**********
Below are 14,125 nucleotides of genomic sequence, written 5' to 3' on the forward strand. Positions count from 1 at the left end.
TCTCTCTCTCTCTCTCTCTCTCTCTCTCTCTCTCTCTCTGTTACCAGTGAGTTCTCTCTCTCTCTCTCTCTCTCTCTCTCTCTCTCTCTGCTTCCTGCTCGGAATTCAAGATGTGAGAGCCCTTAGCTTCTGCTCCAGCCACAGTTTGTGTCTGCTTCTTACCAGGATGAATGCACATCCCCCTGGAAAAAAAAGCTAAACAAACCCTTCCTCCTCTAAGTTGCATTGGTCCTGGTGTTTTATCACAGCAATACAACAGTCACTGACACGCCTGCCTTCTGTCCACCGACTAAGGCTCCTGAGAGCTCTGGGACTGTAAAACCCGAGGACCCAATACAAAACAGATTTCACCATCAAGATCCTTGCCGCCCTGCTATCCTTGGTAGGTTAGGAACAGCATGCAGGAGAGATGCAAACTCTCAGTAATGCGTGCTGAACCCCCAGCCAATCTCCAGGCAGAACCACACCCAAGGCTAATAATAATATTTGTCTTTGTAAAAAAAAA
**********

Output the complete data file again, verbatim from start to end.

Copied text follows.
Below are 14,125 nucleotides of genomic sequence, written 5' to 3' on the forward strand. Positions count from 1 at the left end.
TCTCTCTCTCTCTCTCTCTCTCTCTCTCTCTCTCTCTCTGTTACCAGTGAGTTCTCTCTCTCTCTCTCTCTCTCTCTCTCTCTCTCTCTGCTTCCTGCTCGGAATTCAAGATGTGAGAGCCCTTAGCTTCTGCTCCAGCCACAGTTTGTGTCTGCTTCTTACCAGGATGAATGCACATCCCCCTGGAAAAAAAAGCTAAACAAACCCTTCCTCCTCTAAGTTGCATTGGTCCTGGTGTTTTATCACAGCAATACAACAGTCACTGACACGCCTGCCTTCTGTCCACCGACTAAGGCTCCTGAGAGCTCTGGGACTGTAAAACCCGAGGACCCAATACAAAACAGATTTCACCATCAAGATCCTTGCCGCCCTGCTATCCTTGGTAGGTTAGGAACAGCATGCAGGAGAGATGCAAACTCTCAGTAATGCGTGCTGAACCCCCAGCCAATCTCCAGGCAGAACCACACCCAAGGCTAATAATAATATTTGTCTTTGTAAAAAAAAA